The Obama Administration’s New Dietary Guidelines Come Down Hard on One Food

<a href="http://flickr.com/link-to-source-image">Photographer</a>/MTVector

Let our journalists help you make sense of the noise: Subscribe to the Mother Jones Daily newsletter and get a recap of news that matters.


On Thursday, the Obama administration finally announced its new dietary guidelines—the government’s highly influential food rules that are updated every five years. The release comes after a year of heated argument over what should be included in the new rules and debate over the science used to create them.

Among the major items listed in the 2015-2020 guidelines is the government’s unprecedented recommendation to significantly limit the amount of added sugar to just 10 percent of one’s daily caloric intake.

Some studies estimate Americans consume up to 30 teaspoons of sugar every day.

As for Big Meat—which in October took a big hit with the World Health Organization’s bombshell study that concluded processed meats such as bacon and sausage cause cancer—the new guidelines played it safe, advising Americans to opt for leaner meats, as it has advised in the past.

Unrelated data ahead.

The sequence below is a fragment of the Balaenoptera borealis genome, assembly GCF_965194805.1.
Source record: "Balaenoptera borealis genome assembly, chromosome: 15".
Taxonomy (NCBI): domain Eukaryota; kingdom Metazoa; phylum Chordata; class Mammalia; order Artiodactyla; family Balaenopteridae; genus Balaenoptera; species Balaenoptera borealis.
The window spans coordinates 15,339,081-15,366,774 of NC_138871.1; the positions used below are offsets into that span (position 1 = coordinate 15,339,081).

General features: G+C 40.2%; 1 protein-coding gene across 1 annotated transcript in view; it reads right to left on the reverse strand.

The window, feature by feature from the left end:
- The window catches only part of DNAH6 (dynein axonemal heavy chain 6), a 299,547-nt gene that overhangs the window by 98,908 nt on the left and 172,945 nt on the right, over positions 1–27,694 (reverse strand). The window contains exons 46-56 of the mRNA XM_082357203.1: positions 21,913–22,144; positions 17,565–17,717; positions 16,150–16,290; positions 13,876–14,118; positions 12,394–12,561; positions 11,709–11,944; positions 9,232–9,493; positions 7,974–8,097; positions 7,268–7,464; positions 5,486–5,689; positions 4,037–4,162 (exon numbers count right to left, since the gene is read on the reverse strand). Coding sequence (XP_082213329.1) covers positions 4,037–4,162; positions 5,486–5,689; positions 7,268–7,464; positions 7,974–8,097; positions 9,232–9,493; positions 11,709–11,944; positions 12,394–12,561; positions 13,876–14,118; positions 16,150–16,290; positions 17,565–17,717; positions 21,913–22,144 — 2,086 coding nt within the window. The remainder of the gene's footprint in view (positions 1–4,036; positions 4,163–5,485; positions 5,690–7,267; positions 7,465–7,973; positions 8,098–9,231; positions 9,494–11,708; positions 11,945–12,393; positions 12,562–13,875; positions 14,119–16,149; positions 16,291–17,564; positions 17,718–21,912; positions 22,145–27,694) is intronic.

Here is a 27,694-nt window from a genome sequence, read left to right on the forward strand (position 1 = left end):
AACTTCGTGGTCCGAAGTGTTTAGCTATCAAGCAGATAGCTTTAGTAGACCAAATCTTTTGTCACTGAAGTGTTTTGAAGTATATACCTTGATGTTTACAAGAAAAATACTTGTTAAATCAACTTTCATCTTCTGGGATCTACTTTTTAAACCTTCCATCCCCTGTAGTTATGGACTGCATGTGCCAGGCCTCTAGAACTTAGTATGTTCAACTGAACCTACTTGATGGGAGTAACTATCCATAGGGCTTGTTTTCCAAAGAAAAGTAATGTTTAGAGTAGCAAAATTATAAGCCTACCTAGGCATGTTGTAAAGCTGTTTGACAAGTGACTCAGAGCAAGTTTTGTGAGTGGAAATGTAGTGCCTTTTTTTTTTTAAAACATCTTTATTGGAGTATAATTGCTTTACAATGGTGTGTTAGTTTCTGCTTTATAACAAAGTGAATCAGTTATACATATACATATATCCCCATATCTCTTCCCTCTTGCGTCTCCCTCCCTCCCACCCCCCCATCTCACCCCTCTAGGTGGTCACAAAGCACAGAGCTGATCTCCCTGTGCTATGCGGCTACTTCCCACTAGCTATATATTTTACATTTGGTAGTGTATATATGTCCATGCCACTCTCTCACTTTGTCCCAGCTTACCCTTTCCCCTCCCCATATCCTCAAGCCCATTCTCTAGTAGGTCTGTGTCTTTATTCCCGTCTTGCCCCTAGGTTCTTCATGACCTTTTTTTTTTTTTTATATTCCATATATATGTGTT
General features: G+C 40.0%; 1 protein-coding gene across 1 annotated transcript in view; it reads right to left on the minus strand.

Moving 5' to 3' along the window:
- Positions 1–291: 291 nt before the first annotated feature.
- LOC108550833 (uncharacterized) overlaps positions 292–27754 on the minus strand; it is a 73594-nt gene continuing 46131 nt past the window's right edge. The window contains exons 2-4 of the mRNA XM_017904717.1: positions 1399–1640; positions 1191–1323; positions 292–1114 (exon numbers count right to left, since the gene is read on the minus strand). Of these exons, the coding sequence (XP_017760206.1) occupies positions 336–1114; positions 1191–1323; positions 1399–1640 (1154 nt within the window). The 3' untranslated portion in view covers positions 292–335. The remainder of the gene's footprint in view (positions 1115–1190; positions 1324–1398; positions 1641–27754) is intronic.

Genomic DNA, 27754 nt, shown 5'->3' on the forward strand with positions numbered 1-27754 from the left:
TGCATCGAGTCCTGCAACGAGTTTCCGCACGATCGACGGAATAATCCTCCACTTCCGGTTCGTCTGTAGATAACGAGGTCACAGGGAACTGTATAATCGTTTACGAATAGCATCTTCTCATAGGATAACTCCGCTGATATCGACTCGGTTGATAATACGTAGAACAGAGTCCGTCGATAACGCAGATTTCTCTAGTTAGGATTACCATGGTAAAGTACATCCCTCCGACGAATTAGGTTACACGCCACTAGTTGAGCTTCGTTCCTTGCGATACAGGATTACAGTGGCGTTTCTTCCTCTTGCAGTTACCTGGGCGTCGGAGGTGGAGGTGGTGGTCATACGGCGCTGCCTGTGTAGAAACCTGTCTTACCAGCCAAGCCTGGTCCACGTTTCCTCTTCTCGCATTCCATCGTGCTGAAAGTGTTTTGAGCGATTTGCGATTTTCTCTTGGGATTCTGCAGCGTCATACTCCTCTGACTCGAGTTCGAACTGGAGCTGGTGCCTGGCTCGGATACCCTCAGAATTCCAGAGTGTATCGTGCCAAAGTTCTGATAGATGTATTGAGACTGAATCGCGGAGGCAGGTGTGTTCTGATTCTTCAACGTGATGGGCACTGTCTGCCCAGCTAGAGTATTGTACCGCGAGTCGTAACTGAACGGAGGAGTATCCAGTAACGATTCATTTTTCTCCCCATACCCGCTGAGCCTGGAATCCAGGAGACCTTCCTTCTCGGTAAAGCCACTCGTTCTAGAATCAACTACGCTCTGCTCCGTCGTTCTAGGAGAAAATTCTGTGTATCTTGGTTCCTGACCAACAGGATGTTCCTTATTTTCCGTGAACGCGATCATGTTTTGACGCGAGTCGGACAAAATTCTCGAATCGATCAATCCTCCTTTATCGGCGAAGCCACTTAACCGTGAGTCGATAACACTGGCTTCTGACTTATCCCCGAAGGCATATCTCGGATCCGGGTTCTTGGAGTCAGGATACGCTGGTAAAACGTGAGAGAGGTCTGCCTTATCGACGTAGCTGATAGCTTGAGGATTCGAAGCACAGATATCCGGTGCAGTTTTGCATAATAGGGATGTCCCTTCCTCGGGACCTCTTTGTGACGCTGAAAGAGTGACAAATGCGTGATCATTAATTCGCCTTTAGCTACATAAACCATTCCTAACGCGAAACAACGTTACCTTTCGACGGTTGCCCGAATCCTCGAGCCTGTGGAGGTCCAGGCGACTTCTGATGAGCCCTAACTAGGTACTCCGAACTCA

Last year, as Mother Jones reported, the industry panicked when an advisory committee for the dietary guidelines recommended a reduction in red meat consumption and an increase in environmentally friendly foods.

Don’t think your diet has a ton of added sugar? Here are seven everyday snacks that have a surprising amount of it:

 

FACT:

Mother Jones was founded as a nonprofit in 1976 because we knew corporations and the wealthy wouldn't fund the type of hard-hitting journalism we set out to do.

Today, reader support makes up about two-thirds of our budget, allows us to dig deep on stories that matter, and lets us keep our reporting free for everyone. If you value what you get from Mother Jones, please join us with a tax-deductible donation today so we can keep on doing the type of journalism 2020 demands.

payment methods

FACT:

Mother Jones was founded as a nonprofit in 1976 because we knew corporations and the wealthy wouldn't fund the type of hard-hitting journalism we set out to do.

Today, reader support makes up about two-thirds of our budget, allows us to dig deep on stories that matter, and lets us keep our reporting free for everyone. If you value what you get from Mother Jones, please join us with a tax-deductible donation today so we can keep on doing the type of journalism 2020 demands.

payment methods

We Recommend

Latest

Sign up for our free newsletter

Subscribe to the Mother Jones Daily to have our top stories delivered directly to your inbox.

Get our award-winning magazine

Save big on a full year of investigations, ideas, and insights.

Subscribe

Support our journalism

Help Mother Jones' reporters dig deep with a tax-deductible donation.

Donate